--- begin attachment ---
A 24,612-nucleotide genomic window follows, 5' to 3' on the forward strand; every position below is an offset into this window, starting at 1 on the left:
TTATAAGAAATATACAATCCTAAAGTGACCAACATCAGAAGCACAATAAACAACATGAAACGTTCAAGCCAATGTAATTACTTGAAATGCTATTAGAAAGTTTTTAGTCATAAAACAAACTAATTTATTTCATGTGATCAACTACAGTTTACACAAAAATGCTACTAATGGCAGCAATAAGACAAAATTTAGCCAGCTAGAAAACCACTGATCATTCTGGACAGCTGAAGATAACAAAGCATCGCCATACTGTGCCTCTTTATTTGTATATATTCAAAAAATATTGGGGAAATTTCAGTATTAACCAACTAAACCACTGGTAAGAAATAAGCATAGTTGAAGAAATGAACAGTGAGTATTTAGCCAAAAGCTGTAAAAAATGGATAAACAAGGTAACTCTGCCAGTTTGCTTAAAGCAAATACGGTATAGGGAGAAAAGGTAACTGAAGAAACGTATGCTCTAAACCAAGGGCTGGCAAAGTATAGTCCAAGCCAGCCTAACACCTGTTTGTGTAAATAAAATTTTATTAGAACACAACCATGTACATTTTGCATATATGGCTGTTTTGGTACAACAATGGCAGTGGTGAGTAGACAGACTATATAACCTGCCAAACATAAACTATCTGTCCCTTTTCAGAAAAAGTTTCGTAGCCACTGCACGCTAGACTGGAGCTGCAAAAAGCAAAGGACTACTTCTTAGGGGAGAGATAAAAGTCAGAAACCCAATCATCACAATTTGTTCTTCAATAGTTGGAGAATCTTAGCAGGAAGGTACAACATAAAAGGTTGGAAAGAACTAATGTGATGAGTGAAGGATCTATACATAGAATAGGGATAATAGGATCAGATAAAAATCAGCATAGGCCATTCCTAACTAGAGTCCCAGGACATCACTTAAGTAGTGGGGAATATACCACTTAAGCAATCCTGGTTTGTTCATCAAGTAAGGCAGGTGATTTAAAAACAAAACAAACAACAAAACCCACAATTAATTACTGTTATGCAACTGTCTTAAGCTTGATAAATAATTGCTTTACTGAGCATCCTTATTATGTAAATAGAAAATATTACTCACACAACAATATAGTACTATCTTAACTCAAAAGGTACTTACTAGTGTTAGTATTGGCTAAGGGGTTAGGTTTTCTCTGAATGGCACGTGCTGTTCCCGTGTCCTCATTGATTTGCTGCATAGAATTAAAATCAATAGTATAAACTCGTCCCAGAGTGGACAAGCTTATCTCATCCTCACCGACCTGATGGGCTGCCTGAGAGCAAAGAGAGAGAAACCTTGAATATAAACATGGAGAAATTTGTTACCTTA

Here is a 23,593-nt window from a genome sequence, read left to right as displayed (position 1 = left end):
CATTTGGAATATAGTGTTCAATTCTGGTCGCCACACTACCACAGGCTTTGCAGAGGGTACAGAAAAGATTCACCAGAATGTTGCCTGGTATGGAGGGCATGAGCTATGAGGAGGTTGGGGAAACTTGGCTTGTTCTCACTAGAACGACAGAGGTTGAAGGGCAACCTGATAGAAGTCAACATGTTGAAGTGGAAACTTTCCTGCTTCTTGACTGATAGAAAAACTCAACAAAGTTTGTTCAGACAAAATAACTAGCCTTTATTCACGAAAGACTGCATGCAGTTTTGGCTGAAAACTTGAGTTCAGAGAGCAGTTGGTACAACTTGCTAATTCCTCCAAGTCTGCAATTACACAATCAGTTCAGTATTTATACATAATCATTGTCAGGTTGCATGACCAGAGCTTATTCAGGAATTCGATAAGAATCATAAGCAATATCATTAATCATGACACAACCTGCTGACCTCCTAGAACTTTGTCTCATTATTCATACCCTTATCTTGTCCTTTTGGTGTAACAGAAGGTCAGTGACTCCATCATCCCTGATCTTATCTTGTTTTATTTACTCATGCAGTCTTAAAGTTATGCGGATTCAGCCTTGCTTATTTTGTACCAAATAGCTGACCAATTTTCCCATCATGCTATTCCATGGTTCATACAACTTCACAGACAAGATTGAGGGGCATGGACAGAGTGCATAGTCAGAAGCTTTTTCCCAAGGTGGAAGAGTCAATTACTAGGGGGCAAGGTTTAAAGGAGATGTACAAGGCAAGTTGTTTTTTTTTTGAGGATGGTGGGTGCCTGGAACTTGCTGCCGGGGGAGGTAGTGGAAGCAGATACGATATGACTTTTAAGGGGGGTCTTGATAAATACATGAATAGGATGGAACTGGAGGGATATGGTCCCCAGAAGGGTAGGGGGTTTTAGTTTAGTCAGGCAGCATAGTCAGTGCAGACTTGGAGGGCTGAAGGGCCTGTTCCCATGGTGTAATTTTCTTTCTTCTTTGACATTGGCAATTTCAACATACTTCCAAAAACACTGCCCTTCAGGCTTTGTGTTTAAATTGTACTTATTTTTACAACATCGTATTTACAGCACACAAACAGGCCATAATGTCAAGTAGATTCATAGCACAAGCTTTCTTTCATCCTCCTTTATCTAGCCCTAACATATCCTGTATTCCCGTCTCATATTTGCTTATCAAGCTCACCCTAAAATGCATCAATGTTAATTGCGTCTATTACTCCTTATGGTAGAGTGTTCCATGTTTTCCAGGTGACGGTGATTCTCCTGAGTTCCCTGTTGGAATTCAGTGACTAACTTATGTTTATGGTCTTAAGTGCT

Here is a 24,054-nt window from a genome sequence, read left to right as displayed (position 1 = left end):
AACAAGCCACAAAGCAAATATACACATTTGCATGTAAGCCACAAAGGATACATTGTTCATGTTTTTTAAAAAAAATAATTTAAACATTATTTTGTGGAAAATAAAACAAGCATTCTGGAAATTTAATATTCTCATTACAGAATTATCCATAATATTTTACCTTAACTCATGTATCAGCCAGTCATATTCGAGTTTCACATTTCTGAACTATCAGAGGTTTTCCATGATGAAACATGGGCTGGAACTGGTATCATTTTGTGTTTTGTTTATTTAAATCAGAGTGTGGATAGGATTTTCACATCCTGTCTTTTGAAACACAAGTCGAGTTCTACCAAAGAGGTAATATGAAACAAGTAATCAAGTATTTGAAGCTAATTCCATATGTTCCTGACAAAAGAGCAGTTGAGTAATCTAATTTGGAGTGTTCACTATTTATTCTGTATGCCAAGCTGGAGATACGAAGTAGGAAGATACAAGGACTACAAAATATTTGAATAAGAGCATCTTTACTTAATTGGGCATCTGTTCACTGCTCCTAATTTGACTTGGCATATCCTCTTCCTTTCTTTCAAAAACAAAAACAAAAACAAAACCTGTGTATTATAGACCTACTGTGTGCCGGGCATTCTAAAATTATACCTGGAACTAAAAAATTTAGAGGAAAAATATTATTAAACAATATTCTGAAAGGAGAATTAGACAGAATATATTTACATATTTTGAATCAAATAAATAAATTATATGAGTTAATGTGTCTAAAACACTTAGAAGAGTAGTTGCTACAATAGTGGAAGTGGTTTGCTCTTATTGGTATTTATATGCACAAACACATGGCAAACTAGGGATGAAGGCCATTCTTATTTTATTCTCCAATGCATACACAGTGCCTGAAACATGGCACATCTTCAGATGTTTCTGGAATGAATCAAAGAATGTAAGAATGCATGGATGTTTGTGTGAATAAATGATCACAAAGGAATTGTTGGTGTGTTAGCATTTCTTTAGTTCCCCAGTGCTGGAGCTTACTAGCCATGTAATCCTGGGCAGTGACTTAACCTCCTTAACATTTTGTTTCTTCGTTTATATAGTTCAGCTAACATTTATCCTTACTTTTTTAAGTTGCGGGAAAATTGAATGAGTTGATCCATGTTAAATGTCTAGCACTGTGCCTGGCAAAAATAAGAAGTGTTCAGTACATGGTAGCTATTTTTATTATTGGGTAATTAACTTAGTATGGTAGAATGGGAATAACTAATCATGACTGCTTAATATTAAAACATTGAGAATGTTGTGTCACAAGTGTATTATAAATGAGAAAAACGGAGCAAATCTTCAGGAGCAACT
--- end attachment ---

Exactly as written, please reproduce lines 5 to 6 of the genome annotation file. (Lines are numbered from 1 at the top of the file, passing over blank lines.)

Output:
Here is a 24,054-nt window from a genome sequence, read left to right as displayed (position 1 = left end):
AACAAGCCACAAAGCAAATATACACATTTGCATGTAAGCCACAAAGGATACATTGTTCATGTTTTTTAAAAAAAATAATTTAAACATTATTTTGTGGAAAATAAAACAAGCATTCTGGAAATTTAATATTCTCATTACAGAATTATCCATAATATTTTACCTTAACTCATGTATCAGCCAGTCATATTCGAGTTTCACATTTCTGAACTATCAGAGGTTTTCCATGATGAAACATGGGCTGGAACTGGTATCATTTTGTGTTTTGTTTATTTAAATCAGAGTGTGGATAGGATTTTCACATCCTGTCTTTTGAAACACAAGTCGAGTTCTACCAAAGAGGTAATATGAAACAAGTAATCAAGTATTTGAAGCTAATTCCATATGTTCCTGACAAAAGAGCAGTTGAGTAATCTAATTTGGAGTGTTCACTATTTATTCTGTATGCCAAGCTGGAGATACGAAGTAGGAAGATACAAGGACTACAAAATATTTGAATAAGAGCATCTTTACTTAATTGGGCATCTGTTCACTGCTCCTAATTTGACTTGGCATATCCTCTTCCTTTCTTTCAAAAACAAAAACAAAAACAAAACCTGTGTATTATAGACCTACTGTGTGCCGGGCATTCTAAAATTATACCTGGAACTAAAAAATTTAGAGGAAAAATATTATTAAACAATATTCTGAAAGGAGAATTAGACAGAATATATTTACATATTTTGAATCAAATAAATAAATTATATGAGTTAATGTGTCTAAAACACTTAGAAGAGTAGTTGCTACAATAGTGGAAGTGGTTTGCTCTTATTGGTATTTATATGCACAAACACATGGCAAACTAGGGATGAAGGCCATTCTTATTTTATTCTCCAATGCATACACAGTGCCTGAAACATGGCACATCTTCAGATGTTTCTGGAATGAATCAAAGAATGTAAGAATGCATGGATGTTTGTGTGAATAAATGATCACAAAGGAATTGTTGGTGTGTTAGCATTTCTTTAGTTCCCCAGTGCTGGAGCTTACTAGCCATGTAATCCTGGGCAGTGACTTAACCTCCTTAACATTTTGTTTCTTCGTTTATATAGTTCAGCTAACATTTATCCTTACTTTTTTAAGTTGCGGGAAAATTGAATGAGTTGATCCATGTTAAATGTCTAGCACTGTGCCTGGCAAAAATAAGAAGTGTTCAGTACATGGTAGCTATTTTTATTATTGGGTAATTAACTTAGTATGGTAGAATGGGAATAACTAATCATGACTGCTTAATATTAAAACATTGAGAATGTTGTGTCACAAGTGTATTATAAATGAGAAAAACGGAGCAAATCTTCAGGAGCAACT